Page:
Travis declared for the 2018 NBA draft, but did not sign with an agent; opting instead to return for his redshirt-senior year. On May 30, he announced he was withdrawing from the draft but transferring from Stanford. On June 20, 2018, Travis announced that he would transfer to and play for the University of Kentucky.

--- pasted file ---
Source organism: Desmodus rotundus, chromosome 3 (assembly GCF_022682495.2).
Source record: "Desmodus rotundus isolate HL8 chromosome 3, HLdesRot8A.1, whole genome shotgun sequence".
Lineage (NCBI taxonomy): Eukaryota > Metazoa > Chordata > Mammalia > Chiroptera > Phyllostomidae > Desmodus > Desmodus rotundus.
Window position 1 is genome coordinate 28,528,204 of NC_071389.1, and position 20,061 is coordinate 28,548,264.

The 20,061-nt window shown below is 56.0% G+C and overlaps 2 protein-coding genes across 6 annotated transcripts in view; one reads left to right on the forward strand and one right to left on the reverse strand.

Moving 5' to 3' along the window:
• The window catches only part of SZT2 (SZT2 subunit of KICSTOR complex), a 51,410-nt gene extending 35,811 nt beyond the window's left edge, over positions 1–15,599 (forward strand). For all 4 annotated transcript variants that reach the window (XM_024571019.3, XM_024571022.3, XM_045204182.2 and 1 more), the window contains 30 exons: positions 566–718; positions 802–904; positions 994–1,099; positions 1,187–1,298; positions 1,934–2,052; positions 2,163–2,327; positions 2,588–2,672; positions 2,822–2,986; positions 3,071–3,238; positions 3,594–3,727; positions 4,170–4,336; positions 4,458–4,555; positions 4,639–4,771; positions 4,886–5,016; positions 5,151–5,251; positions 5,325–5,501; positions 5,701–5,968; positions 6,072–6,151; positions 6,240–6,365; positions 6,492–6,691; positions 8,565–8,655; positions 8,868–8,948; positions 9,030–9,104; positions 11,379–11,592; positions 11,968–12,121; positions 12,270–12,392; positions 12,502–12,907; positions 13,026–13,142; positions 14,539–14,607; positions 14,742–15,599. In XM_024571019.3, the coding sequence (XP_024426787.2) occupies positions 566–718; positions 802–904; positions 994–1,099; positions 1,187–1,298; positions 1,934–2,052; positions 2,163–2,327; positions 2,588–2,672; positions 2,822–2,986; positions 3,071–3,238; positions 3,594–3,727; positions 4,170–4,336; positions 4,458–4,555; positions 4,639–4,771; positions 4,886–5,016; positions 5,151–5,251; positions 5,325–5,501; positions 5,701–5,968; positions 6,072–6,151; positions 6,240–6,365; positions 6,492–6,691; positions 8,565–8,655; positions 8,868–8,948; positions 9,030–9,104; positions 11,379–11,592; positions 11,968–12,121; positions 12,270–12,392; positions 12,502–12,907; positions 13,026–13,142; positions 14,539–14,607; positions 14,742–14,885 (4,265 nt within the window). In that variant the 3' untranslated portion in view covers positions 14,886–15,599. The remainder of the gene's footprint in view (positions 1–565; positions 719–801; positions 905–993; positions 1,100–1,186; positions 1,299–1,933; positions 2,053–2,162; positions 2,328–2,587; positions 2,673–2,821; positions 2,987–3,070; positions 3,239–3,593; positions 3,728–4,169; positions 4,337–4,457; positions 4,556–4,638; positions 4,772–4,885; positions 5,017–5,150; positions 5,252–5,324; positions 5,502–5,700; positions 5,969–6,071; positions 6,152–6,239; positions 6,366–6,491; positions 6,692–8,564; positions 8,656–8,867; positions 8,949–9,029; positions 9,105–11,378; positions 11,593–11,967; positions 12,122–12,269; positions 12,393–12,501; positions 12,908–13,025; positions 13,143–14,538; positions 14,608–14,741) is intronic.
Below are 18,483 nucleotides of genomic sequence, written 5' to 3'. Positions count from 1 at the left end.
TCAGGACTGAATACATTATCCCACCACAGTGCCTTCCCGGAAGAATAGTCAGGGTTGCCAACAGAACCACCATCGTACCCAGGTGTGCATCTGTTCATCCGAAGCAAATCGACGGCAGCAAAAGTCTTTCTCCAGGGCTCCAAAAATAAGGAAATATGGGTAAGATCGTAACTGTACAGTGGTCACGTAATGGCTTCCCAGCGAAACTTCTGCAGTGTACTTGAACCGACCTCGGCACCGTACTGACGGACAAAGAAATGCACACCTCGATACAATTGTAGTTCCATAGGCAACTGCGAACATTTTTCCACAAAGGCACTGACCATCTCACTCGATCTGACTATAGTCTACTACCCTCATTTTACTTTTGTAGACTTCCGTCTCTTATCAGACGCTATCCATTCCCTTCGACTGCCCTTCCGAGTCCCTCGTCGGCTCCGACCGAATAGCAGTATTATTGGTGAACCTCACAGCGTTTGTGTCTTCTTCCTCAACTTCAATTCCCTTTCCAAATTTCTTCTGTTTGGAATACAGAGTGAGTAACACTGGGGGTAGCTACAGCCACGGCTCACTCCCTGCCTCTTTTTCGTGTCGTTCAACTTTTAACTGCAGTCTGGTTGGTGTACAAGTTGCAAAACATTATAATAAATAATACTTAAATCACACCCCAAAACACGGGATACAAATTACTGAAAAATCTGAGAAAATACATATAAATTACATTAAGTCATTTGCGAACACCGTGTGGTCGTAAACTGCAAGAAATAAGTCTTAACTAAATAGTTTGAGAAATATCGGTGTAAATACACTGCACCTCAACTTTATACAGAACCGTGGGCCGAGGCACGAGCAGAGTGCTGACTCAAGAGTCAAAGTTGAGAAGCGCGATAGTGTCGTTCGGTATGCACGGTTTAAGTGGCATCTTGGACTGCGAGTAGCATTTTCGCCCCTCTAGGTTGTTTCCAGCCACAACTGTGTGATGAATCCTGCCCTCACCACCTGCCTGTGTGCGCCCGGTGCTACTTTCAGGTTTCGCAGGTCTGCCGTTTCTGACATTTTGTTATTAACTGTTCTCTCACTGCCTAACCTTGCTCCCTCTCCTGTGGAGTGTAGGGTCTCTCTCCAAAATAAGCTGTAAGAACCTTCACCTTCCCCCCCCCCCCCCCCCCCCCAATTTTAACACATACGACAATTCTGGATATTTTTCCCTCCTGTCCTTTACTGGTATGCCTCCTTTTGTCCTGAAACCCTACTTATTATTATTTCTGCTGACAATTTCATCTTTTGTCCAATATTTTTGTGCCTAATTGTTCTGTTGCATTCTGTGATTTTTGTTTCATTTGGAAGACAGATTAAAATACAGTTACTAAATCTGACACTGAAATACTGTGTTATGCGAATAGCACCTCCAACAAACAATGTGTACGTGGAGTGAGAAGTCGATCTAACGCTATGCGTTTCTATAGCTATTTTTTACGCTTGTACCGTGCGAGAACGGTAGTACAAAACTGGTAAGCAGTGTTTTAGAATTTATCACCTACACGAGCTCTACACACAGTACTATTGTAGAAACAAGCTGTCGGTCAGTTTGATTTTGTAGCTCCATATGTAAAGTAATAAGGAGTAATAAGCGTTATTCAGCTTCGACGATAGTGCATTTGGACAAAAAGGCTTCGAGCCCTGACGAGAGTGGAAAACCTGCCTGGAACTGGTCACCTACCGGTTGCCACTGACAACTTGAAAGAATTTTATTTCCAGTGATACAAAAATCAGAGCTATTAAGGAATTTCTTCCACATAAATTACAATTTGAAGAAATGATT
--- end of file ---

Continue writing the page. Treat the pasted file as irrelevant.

Travis transferred to Kentucky as a graduate student. As a graduate transfer at Kentucky, Travis was a Senior CLASS Award finalist and a 2018-19 SEC Academic Honor Roll member. He finished his decorated collegiate career at Kentucky and Stanford with 1,786 points, 987 rebounds, 83 steals, and 44 blocks. Travis posted 11.2 points and 7.2 rebounds per game in his lone season at Kentucky. His rebounding average was second on the team and he provided valuable leadership and experience on a young UK team. Travis led UK in rebounding in 10 games and scored in double figures in 17 games. He grabbed double-digit rebounding numbers in six games, three of which resulted in double-doubles. Travis blocked more shots (23) than he had the rest of his career combined (21). He was a steady presence in the postseason, averaging 11.0 points and 8.3 rebounds per game while shooting 64.1 percent from the floor and 75.0 percent from the free-throw line, all immediately following a five-game absence with a knee injury. Travis was UK’s best player in the matchup with Duke with 22 points and seven rebounds in his Wildcat debut. He went for 22 points on 6-of-8 shooting against VMI. Travis dominated UNC Greensboro with a season-high-tying 22 points and 12 rebounds for his first double-double at Kentucky. He recorded 20 points, seven rebounds, and a season-high three assists in the win against No. 9/10 North Carolina in the CBS Sports Classic. Travis hauled in a season-high-tying 12 rebounds in the home victory against No. 22/22 Mississippi State. He had a dominant performance in the victory over No. 9/10 Kansas with 18 points and 12 rebounds while going 7 for 11. Travis suffered a right knee sprain in the second half of the Missouri game and missed the next five games. In his first game back from a knee injury, posted eight points, seven rebounds and three blocks in 23 minutes vs. Alabama in the SEC Tournament quarterfinals. Travis scored 18 points and grabbed nine rebounds in the NCAA Tournament opening-round game against Abilene Christian. He posted a double-double with 14 points and 11 rebounds vs. No. 19/19 Wofford in the NCAA Tournament second round. Travis carried the load in the frontcourt during PJ Washington’s two-game injury absence in the opening two rounds of the NCAA Tournament by averaging 16.0 points and 10.0 rebounds. He grabbed 11 hard-fought rebounds in the Sweet 16 victory over No. 11/9 Houston. Travis played a career-high-tying 44 minutes in the final game of his career with nine points and six rebounds vs. No. 14/18 Auburn